Sam Sykes made a remarkable entry onto the fantasy scene last year with his debut, Tome of the Undergates. This was fantasy not quite like you’d seen before, with strong characterization ruling supreme over a dark, twisted but enjoyable storyline. Black Halo, the second book in the 'Aeon’s Gate' series, is a direct continuation of that novel. In this new novel, Sykes maintains and even improves - if maybe not as much as I would have liked - on the things that made his first novel such a joy to read. Filled to the brim with sharp dialogue, distinctive wit, demons, ghosts, lizardmen and what have you, Black Halo is continuing proof that Sykes is one talented fantasist.

Last year Mark Chadbourn introduced us to Will Swyfte, spy and adventurer-extraordinaire, his spy companions and their struggle for Queen and country against England’s human and magical enemies. Swyfte is back in The Scar-Crow Men, a novel a tad darker than the first ‘Swords of Albion’ novel, but also better. Swyfte is, like before, a joy to accompany as he fights continuously mounting perils, unravels twisted conspiracies and, yes, saves the day. In terms of historical fantasies, Chadbourn’s books are quickly setting the bar for what defines high caliber fiction.

I've been a bit lax in my coverage of covert art in the past few weeks, so to make up for it I thought I'd collect in this post some of the best new artwork I've come across in past couple of weeks (Ok, past month). There's quite a few neat pieces of art down there, so art lovers, I think you're going to like this post. Amongst others, we've got quite a few of the covers for titles from the upcoming Fall-Winter Pyr catalog, the Orbit covers for the Riyria Revelations and Saladin Ahmed's 2012 debut. Please feel free to click on any of the art to enlarge it...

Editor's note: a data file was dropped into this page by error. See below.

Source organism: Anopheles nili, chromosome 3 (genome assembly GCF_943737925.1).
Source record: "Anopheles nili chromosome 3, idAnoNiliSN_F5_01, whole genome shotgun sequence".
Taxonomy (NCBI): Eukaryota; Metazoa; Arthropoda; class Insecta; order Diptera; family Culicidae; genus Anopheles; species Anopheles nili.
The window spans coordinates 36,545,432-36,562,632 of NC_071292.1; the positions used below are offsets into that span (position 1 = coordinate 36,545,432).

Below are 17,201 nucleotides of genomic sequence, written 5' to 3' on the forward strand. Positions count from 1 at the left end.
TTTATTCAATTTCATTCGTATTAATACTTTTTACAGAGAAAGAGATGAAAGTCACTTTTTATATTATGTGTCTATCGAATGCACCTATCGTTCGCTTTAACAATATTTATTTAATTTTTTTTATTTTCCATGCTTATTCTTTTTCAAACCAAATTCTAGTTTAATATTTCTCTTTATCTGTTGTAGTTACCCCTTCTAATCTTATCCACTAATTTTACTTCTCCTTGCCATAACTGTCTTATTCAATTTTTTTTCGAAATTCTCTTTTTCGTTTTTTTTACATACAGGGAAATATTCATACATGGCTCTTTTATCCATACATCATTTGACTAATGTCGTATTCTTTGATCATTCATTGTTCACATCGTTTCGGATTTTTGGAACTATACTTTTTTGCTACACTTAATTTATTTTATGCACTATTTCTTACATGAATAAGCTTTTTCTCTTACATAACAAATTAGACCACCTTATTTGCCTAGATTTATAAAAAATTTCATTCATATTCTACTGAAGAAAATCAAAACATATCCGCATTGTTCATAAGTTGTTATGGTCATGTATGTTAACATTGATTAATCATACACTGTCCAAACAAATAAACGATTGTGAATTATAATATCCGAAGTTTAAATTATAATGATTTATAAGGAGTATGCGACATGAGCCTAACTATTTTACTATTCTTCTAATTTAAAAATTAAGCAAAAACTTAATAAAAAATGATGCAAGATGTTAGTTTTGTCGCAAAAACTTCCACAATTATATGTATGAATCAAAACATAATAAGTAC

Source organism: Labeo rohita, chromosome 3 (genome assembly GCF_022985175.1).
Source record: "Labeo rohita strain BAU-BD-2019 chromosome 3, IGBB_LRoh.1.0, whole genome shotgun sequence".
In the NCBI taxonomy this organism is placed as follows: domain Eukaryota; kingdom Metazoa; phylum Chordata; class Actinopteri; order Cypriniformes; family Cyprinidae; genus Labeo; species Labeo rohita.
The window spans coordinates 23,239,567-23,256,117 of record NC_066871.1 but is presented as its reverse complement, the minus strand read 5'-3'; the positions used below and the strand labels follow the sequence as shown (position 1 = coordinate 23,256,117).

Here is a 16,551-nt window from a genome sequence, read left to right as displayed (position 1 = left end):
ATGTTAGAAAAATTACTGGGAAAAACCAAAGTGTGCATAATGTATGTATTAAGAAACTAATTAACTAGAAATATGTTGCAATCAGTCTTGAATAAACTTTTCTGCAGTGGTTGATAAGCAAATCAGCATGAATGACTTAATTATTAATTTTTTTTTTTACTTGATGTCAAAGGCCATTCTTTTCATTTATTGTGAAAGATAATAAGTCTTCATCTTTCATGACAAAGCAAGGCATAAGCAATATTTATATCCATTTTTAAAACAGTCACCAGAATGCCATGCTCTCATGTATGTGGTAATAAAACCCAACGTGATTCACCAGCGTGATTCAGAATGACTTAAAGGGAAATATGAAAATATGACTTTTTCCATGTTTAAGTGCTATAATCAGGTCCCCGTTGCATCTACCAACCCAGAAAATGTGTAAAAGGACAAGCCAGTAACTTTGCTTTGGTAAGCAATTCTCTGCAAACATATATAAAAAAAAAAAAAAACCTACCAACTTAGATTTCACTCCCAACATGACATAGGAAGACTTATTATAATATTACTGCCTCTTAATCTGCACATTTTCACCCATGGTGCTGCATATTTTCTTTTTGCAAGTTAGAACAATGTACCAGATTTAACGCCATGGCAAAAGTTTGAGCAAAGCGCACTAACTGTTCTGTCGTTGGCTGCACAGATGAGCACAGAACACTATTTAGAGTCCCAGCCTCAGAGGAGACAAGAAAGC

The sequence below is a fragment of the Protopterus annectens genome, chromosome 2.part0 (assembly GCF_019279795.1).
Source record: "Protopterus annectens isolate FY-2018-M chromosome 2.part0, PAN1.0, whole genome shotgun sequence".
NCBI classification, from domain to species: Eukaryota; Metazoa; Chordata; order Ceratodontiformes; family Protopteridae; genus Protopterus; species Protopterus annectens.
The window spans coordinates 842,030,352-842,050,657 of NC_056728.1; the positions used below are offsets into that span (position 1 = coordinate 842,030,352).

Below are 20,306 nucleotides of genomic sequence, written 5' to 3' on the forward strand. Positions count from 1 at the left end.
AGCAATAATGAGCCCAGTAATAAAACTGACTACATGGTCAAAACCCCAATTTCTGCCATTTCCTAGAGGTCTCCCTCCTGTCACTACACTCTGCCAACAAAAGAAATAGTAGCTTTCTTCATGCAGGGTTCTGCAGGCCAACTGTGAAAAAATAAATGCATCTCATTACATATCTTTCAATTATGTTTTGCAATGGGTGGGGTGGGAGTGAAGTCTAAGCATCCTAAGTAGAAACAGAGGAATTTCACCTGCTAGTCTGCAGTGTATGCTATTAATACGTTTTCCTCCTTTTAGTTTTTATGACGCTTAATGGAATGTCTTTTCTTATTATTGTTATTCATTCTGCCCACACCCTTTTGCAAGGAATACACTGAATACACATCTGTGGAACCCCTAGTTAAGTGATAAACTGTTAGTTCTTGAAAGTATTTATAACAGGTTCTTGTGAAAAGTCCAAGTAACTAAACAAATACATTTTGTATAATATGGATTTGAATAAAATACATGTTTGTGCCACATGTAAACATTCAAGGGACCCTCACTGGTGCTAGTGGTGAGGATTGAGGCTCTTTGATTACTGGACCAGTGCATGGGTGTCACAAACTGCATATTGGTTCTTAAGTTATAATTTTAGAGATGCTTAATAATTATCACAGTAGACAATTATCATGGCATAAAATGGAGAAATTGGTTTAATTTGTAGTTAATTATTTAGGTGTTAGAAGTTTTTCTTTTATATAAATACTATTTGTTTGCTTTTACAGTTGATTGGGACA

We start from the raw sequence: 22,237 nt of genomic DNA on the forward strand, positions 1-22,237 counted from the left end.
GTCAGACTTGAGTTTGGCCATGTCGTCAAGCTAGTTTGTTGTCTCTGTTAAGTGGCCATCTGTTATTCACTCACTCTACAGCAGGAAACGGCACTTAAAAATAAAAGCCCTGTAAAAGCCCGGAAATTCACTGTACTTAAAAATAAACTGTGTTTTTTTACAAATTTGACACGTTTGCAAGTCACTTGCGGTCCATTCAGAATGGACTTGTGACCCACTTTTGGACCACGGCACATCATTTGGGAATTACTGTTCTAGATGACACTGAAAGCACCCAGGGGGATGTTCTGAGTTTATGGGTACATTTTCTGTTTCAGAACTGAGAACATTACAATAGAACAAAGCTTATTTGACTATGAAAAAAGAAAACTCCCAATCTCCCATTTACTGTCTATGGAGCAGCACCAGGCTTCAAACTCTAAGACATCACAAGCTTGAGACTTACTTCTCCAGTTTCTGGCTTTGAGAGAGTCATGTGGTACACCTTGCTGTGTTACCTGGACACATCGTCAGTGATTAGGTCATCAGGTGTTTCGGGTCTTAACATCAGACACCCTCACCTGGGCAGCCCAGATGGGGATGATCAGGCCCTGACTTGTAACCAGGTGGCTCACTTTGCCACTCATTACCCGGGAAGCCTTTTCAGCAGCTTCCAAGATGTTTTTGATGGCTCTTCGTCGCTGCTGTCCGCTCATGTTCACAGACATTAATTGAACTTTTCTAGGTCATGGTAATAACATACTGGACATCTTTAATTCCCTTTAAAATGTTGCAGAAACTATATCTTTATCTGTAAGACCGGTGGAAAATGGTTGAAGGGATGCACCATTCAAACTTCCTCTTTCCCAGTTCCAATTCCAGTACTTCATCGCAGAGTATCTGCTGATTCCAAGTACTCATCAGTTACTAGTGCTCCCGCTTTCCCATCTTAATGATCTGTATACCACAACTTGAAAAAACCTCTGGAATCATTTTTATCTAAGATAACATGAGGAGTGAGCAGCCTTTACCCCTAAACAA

I’m usually the kind of reviewer that plans ahead which book I’ll read and, occasionally, when but I must admit that in the case of Teresa Frohock’s debut novel, Miserere, I picked it up on a bit of a whim. The premise is relatively simple: the worlds that the bible tells us exist, Heaven, Earth and Hell, all exist, as well as an extra one, Woerld. Hence, Miserere is an interesting blend of secondary world fantasy and Christian mythology. Woerld is a place where the Katharoi, servants of God, use magic to keep Earth and their own world safe from the Fallen which reside in Hell. In my mind, this was a risky creative decision, but Frohock pulls it off splendidly. Combining this intriguing world building with very touching and realistic characters, this debut, though not perfect, manages to be both moving and enjoyable.

Amidst a lot going on outside of my blogging life lately I've had a bit of difficulty keeping up with my reading, but during May I was able to offer a solid six reviews and read a couple more books than that even. Yet, I'm still behind my goals for the year in reading, and a few notable titles which I've really been meaning to read, like Peter Orullian's The Unremembered and Mark Chadbourn's The Scar-Crow Men (only just started), I haven't gotten to yet. I expect to see a bit more time freed up in June, so as you will see below, I've been a bit more ambitious in the number of books I plan to review. I am also, for example, still waiting on my copy of Stephen Deas' The Order of the Scales, despite it having dispatched over two weeks ago. Nevertheless, there's quite a good mix down there, I think, but please let me know what you think!